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This essay will focus on an examination of the differences between tabloid and broadsheet newspapers. In this essay, I shall use quotes and examples from both tabloid and broadsheet newspapers to illustrate my points. Firstly, I shall describe the physical appearances in each type of newspaper. In a typical tabloid newspaper, for example The Mirror, the banner has a plain and stenciled looking typeface, which is designed to attract the consumers attention into purchasing it, whereas in a typical broadsheet in this instant, The Times the banner has a very intricate design which gives it a distinguished look, possibly designed for the attention of the more educated and professional reader. I shall now move on to explain the use of alliteration and large and small titles to illustrate articles in tabloid and broadsheet newspapers. A typical tabloid newspaper, in this case The Mirror, uses alliteration to create dramatic and sensational titles which are again designed to persuade the reader into reading more on the article. Quote: "CRICKET: CRICKET IN CRISIS"¦" This tells us that The Mirror is attempting to attract the reader's attention by having a dramatic title to illustrate its cricket article; communicating to the reader that cricket as a whole is facing a dilemma, when in actual fact the article relates to the England Cricket Team refusing to play in Zimbabwe due to Robert Mugabe's regime. The title then reads on: "NASSER DEMANDS TO BE SAVED FROM ZIMBABWE HELL"¦" The title displays informal language, as if to communicate with the less educated reader. The Mirror also refers to Nasser Hussain the England Cricket Team captain by his first name, whereas typical broadsheet newspapers would refer to people involved in their articles by their last names in order to sound less informal and more professional; an aspect of broadsheet newspapers which appeals to the more educated reading audience. Quote: "Hussain's men plead for Zimbabwe boycott" This title, taken from The Times a broadsheet newspaper begins with a capital letter and follows with lower case letters, like a normal sentence does. It also contains more sophisticated words, like 'plead' and 'boycott'. Overall the cricket article title in The Times seems less eager to attract the reader's attention, and more keen on informing the reader of the facts behind the issue, unlike The Mirror, which seems to prefer attracting the reader's attention by using writing techniques such as whole sentences in capital letters and alliteration. I shall now compare the use of language in The Mirror and The Times. In The Mirror's cricket article, the writer of the article itself is referred to as: "Oliver Holt Chief Sports Writer", whereas the writer of The Times' cricket article is referred to more formally as: "Owen Slot, Chief Sports Reporter". The opening paragraph of The Mirror's cricket article is very informal, and it is written almost as if the writer wants to be the reader's friend. Quote: "JUST when we thought the mess couldn't get any messier, Nasser Hussain and his wandering band of white-feather wavers came along and fouled it up some more" This contrasts with the more professional and factual approach of the first paragraph in The Times' cricket article. Quote: "THE England cricket team yesterday made an urgent request for their controversial opening World Cup match on February 13 to be relocated from Zimbabwe to South Africa"¦" These paragraphs show that The Mirror is biased by taking the side of the common cricket fan, annoyed at the fact that the England Cricket Team will not go to Zimbabwe, while The Times shows no signs of being biased and continues to read in a professional manner despite whatever their personal beliefs may be. By the ninth paragraph of the cricket article, The Mirror then begins to refer to different issues that are irrelevant to the article, in an attempt to justify the situation with the England Cricket Team. Quote: "The sadness is they don't understand the precedent they have set. What happens now when British jets bomb Iraq a few weeks down the line? What happens when our military kills thousands of innocent civilians?" This suggests that The Mirror is clearly stating it's personal opinion, which some readers prefer as they can relate to them. However, this is not the case with The Times, as they keep to the subject of the article without including any other issues throughout. Quote: "It also suggests that the ECB [England and Wales Cricket Board] has failed to represent the view of the players because the players and their employers now occupy significantly differing positions." This suggests that The Times is again taking the more professional and educated approach to portraying their articles, which appeals to the more professional and educated reader. I shall now go on to explain the differences between the editorials in each of the newspapers. Editorials are the specific area in newspapers where the newspaper itself states its own views and opinions on certain news and other issues. The editorial is commonly found in the centre pages of most newspapers. In this instance I shall compare The Sun's editorial with that of The Times' editorial through their writing techniques and use of language. The Sun's editorial, which in this case is referring to the issues with the weather affecting major roads around London, starts off with an alliterated two word sentence to summarise their opinion. Quote: "White Wash". The Times however, starts off it's editorial with a less casual style of writing. Quote: "A winter's tale: Britain muddles on towards snowbound mediocrity" This shows that The Times is carrying on it's professional stance, even when giving it's own personal opinion, as The Sun being a typical tabloid newspaper carries on it's casual and friendly genre. The Sun continues this style by including puns in it's editorial to create a friendlier atmosphere for the reader. Quote: "Yes, they're up grit creek again.""¦"We are a Third World joke - run by snow good jobsworths." The Times uses different and perhaps more sophisticated writing techniques to The Sun, one such technique being the oxymoron. Quote: "British weather is predictably unpredictable". This tells us that The Times is probably using this technique to distinguish itself more from the less sophisticated tabloid newspaper. The Sun lays out it's editorial in short, summarised paragraphs, possibly to make it easier for the reader to comprehend. Quote: "The cost to the country is put at £150million" Then written underneath in a separate paragraph: "Britain is the laughing stock of the world". The Times however, keeps it's editorial's layout in neat and normal sized paragraphs, in it's continuing professional manner. Altogether, I can conclude that The Times a typical broadsheet newspaper is designed for more educated and sophisticated readers, with it's advanced writing techniques and professional layout, whereas The Sun and The Mirror typical tabloid newspapers contrast with broadsheet newspapers, and are set out for the less well educated and more casual reader, with it's friendly use of language and openly-stated opinions.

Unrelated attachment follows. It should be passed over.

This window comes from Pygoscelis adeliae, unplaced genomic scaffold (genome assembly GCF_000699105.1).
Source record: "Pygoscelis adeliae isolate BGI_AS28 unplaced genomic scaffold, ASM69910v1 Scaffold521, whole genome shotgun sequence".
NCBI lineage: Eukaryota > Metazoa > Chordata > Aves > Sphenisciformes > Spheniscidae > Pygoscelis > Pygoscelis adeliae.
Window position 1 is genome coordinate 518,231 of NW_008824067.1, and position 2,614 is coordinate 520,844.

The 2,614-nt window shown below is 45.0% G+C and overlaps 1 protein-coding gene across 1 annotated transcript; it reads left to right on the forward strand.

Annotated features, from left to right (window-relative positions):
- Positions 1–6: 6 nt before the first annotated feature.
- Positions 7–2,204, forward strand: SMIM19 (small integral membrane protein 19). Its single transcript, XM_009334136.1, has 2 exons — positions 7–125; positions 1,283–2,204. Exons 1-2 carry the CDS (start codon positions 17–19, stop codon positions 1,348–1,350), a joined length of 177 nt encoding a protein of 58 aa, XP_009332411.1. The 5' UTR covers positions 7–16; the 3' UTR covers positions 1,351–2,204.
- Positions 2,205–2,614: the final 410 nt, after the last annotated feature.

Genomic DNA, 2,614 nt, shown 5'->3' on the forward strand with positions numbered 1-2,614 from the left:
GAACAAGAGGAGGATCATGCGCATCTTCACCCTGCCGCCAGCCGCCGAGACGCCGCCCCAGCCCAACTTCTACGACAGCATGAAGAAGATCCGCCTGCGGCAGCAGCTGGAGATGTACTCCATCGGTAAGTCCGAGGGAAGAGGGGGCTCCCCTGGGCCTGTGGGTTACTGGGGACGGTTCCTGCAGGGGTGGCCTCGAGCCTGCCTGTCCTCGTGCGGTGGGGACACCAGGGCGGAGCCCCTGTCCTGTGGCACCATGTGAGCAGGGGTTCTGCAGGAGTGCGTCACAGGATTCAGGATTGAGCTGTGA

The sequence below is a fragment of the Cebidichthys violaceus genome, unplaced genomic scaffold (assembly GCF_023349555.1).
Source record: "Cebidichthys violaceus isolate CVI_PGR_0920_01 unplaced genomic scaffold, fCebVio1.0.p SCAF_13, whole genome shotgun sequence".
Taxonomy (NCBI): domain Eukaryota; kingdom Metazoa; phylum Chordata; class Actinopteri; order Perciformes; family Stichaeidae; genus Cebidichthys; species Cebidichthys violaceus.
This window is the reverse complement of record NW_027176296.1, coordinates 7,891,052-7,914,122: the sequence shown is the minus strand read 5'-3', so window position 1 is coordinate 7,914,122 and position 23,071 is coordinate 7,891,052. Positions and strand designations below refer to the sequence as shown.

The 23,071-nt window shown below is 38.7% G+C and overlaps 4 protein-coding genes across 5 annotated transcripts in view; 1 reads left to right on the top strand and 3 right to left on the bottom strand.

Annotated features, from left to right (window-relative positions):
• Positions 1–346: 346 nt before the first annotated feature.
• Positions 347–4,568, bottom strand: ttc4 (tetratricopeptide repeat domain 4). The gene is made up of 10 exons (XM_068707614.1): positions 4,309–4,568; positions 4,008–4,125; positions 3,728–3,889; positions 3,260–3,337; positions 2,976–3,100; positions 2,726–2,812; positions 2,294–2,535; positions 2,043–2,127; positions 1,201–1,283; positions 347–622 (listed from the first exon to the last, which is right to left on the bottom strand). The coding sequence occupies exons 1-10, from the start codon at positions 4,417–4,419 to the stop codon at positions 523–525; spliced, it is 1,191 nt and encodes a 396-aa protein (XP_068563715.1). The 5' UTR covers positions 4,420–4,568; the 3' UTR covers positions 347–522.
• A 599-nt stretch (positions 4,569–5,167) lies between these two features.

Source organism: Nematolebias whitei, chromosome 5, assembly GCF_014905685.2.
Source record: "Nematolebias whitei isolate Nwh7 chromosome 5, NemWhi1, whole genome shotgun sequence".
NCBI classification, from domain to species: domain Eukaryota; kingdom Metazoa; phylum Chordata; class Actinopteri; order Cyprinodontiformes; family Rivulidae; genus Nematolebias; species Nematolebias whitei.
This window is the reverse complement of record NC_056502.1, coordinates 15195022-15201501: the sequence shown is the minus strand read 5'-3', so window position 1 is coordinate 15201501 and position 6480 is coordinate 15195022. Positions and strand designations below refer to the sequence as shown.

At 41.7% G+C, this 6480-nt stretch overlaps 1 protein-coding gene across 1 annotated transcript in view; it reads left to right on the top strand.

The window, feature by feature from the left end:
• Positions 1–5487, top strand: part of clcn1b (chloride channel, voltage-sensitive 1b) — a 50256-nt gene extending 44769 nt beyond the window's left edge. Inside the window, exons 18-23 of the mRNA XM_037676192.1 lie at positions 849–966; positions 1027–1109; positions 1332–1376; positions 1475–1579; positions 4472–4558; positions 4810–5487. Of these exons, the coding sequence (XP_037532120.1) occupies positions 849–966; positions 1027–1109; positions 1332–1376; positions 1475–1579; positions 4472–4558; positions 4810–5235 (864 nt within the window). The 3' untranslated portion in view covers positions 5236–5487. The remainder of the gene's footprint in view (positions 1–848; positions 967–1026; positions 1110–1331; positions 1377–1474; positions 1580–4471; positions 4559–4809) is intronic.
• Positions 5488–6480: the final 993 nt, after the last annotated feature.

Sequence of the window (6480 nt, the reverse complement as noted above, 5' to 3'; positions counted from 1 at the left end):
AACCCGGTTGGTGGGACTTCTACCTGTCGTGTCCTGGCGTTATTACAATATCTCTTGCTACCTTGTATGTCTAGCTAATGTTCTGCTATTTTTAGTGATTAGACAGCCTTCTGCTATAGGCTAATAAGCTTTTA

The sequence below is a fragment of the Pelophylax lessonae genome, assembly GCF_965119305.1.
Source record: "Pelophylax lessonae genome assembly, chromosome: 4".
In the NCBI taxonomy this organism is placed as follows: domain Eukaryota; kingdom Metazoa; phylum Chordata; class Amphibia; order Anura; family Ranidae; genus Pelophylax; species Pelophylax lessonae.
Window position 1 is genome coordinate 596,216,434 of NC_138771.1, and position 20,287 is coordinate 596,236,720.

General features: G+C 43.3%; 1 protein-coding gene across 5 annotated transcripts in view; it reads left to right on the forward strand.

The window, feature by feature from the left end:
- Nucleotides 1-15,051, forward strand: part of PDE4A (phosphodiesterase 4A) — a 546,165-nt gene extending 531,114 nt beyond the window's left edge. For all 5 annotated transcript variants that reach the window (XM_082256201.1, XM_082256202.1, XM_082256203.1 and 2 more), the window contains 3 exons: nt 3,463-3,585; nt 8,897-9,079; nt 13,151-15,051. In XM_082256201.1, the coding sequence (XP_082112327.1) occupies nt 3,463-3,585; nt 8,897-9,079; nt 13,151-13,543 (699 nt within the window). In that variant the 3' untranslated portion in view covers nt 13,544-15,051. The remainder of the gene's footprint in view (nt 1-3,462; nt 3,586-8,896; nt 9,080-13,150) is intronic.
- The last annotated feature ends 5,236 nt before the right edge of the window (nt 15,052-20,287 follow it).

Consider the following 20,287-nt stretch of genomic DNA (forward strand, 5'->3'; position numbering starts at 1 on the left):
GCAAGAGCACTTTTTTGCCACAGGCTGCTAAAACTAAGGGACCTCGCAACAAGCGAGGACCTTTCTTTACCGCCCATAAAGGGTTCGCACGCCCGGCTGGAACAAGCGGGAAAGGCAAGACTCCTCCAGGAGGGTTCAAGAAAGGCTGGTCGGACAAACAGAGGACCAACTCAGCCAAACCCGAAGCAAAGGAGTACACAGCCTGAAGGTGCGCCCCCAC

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This essay will focus on an examination of the differences between tabloid and broadsheet newspapers. In this essay, I shall use quotes and examples from both tabloid and broadsheet newspapers to illustrate my points. Firstly, I shall describe the physical appearances in each type of newspaper. In a typical tabloid newspaper, for example The Mirror, the banner has a plain and stenciled looking typeface, which is designed to attract the consumers attention into purchasing it, whereas in a typical broadsheet in this instant, The Times the banner has a very intricate design which gives it a distinguished look,...